If it is that much of a "hot topic" then it isn't unusual to throw more person-hours at it. If it is that hot you might derive considerable advantage from getting your work in under deadline, if that is all possible, because you would go into your Masters defense with a good publication already acquired. And perhaps two, since you'll have four months to write another one. So that's a carrot.
In all cases everyone who materially contributes to the solution can legitimately expect to be a co-author on the paper. You might feel that this is a bit of a stick.
However, in all cases your Masters thesis will contain the work that you did, they can't take that way from you. But you can't claim others' work as your own, so if the pertinence of your own work lies in its contribution to a joint paper, you must explain that very carefully in the thesis. For example, you can claim in the thesis that you established effect X, which is a contribution because when combined with effect Y it demonstrates mechanism Z. It is then up to your thesis committee to decide whether this is enough of a contribution.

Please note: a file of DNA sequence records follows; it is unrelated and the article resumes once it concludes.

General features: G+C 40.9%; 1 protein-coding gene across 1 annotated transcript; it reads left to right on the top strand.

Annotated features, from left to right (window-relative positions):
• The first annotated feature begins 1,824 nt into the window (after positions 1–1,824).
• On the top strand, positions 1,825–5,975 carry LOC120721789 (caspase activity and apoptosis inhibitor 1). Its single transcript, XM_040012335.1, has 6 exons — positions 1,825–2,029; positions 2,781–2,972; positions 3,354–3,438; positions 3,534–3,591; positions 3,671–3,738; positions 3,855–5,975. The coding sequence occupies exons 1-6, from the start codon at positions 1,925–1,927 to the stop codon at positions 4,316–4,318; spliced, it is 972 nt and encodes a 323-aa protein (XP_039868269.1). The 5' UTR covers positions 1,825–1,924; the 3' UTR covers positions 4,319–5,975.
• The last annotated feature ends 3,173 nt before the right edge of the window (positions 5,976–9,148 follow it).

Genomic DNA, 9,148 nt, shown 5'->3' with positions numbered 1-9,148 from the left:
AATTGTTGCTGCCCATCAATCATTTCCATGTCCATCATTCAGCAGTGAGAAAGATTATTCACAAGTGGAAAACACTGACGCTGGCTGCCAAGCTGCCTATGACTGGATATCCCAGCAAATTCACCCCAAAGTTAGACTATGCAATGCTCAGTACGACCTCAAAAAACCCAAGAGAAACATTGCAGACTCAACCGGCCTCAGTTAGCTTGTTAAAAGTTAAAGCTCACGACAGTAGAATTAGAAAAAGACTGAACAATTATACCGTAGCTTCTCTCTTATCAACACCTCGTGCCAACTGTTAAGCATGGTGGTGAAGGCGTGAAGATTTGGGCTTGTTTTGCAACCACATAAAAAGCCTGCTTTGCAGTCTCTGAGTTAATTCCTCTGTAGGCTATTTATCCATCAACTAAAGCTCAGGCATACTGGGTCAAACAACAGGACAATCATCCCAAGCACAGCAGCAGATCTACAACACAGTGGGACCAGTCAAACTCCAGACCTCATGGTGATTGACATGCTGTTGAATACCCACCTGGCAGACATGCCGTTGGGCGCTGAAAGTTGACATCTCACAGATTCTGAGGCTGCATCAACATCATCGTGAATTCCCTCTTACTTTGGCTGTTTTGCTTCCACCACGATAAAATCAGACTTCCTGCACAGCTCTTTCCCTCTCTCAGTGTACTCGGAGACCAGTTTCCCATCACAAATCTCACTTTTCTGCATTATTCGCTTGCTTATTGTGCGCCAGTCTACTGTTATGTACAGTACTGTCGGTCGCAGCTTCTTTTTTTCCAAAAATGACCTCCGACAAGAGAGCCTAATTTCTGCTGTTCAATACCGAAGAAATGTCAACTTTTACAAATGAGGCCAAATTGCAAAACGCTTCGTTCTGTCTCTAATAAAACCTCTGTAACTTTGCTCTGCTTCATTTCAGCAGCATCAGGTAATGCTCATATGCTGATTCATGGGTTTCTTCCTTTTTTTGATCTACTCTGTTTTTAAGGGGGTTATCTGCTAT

You will have a lot to gain in sharing your concerns with your advisor and getting some ground rules laid out. For example, if there is a joint paper, am I first author? Will I be excluded from publication if I don't get all of the necessary results by November? What part of this work can you include in your Masters thesis? Don't be afraid to state your worst fears, you need to know the answers and if your advisor is willing to provide assurances it is important to get them.
Finally, if this discussion is oral rather than through e-mail, don't forget to send a follow-up e-mail documenting your understanding of your agreement. If your advisor agrees to your summary, great; if she doesn't respond then your version stands; if she repudiates it then your discussion isn't finished.